Physics Stack Exchange is a question and answer site for active researchers, academics and students of physics. Join them; it only takes a minute:

Sign up
Here's how it works:
  1. Anybody can ask a question
  2. Anybody can answer
  3. The best answers are voted up and rise to the top

Related to my other misguided question, D-branes are equivalent to p-branes. D-branes are described by a sheet in topologically trivial spacetime. p-branes are extremal black branes. They have an event horizon which is infinitely far away along spatial geodesics. However, we may cross the event horizon in a finite affine time for null and timelike geodesics. So, we need to extend spacetime, and if we do that, the Penrose diagram consists of an infinite chain of universes, ordered by time. Each universe has its own null infinity. Causal information is "created" in the past null infinity of each universe. So, a universe in the "future" contains information which is causally independent from and inaccessible to "our universe". All this is invisible if we work with D-branes. Where did all the other universes go to? Where is all the information contained within them encoded?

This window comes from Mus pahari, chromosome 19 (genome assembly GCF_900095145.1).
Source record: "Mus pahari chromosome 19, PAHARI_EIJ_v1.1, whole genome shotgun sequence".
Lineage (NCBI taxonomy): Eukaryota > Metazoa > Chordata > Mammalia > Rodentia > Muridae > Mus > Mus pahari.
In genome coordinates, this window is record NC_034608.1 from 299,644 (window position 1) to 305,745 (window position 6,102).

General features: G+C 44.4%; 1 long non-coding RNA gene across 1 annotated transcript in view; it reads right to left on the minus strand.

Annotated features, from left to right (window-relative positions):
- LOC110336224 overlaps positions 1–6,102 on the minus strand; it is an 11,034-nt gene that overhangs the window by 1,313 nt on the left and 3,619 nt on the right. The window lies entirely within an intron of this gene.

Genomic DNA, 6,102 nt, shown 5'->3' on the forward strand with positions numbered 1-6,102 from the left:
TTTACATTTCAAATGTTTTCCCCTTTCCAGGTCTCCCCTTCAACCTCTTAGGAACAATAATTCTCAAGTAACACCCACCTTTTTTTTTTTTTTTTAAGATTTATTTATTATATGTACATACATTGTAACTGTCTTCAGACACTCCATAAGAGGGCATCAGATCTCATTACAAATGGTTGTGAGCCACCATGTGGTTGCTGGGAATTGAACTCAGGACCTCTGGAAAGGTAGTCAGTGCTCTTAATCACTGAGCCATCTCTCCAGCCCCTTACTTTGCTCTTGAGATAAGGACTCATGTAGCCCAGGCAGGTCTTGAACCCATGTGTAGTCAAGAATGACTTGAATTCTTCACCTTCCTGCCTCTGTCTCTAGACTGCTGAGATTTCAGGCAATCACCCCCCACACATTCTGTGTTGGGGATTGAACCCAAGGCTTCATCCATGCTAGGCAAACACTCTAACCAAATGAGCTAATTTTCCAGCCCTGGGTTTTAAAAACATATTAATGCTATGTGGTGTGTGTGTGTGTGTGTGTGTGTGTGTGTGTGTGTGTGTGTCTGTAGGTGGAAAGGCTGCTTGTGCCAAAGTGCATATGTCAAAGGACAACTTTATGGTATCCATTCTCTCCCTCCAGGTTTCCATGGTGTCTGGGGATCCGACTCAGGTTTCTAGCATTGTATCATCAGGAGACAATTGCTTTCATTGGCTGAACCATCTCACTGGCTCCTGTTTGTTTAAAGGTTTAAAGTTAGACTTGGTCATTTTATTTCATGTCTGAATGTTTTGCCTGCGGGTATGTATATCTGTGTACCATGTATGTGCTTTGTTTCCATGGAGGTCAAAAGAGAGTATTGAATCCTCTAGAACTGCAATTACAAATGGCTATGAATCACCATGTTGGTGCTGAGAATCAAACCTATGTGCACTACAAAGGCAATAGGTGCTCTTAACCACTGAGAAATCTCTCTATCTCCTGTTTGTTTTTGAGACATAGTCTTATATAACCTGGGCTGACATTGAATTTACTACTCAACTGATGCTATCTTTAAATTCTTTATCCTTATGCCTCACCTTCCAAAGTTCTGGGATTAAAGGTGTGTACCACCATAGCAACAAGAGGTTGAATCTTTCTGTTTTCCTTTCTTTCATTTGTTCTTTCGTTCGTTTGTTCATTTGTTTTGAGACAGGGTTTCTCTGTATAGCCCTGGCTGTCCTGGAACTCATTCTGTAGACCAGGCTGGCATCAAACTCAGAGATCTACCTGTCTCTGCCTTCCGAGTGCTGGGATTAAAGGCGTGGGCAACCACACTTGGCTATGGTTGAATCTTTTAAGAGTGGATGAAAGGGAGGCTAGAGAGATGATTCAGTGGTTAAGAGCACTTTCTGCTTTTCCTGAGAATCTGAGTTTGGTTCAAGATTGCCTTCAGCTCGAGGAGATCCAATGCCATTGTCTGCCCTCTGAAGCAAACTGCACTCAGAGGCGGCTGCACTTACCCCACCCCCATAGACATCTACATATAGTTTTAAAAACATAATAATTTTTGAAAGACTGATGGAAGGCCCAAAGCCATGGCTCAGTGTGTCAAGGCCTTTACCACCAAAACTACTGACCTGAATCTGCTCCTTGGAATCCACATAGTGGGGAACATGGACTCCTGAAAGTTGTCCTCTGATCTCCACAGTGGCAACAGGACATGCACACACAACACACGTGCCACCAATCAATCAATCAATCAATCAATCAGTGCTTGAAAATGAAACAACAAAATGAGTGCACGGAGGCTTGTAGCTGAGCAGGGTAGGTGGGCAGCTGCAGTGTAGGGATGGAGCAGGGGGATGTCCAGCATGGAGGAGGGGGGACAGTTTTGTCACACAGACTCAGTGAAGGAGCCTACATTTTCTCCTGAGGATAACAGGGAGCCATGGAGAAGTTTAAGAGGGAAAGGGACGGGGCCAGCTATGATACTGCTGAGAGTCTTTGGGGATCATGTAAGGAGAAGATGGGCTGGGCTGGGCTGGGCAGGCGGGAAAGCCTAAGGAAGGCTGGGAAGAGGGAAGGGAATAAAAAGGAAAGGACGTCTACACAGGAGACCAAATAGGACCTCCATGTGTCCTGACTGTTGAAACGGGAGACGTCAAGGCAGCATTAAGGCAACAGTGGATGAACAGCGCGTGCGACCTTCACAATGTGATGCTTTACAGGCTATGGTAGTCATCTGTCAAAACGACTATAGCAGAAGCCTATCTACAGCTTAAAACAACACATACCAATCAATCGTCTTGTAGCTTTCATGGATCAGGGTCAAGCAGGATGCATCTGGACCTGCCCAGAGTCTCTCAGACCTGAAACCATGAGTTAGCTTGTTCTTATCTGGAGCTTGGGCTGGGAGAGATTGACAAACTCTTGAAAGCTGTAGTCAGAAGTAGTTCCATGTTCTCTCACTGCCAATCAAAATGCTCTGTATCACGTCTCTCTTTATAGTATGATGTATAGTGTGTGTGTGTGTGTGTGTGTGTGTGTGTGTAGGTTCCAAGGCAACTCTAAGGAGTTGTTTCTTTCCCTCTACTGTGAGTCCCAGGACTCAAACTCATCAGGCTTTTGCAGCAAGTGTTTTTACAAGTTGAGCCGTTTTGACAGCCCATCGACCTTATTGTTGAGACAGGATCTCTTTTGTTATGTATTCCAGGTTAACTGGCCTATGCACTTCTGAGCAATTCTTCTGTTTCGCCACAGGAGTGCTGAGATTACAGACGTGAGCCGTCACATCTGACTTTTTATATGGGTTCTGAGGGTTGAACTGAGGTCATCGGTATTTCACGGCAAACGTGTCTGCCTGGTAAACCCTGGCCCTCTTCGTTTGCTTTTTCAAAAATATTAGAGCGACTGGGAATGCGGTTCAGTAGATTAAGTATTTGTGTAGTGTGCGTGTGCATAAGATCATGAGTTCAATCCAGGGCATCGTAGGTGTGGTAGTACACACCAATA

share|cite|improve this question
I wouldn't take that Penrose diagram all that seriously - it is unstable to arbitrarily small perturbations. More physical, less fine tuned situation is not likely to have those bizarre features you mention. In my mind, that is the reason why more complete description, in terms of D-branes, makes no references to the other asymptotic regions, they don't really exist. – user566 Apr 11 '11 at 16:21
But don't perturbed D-branes radiate away closed strings to return to a BPS D-brane configuration? – Shankar Apr 14 '11 at 14:46

Your Answer


By posting your answer, you agree to the privacy policy and terms of service.

Browse other questions tagged or ask your own question.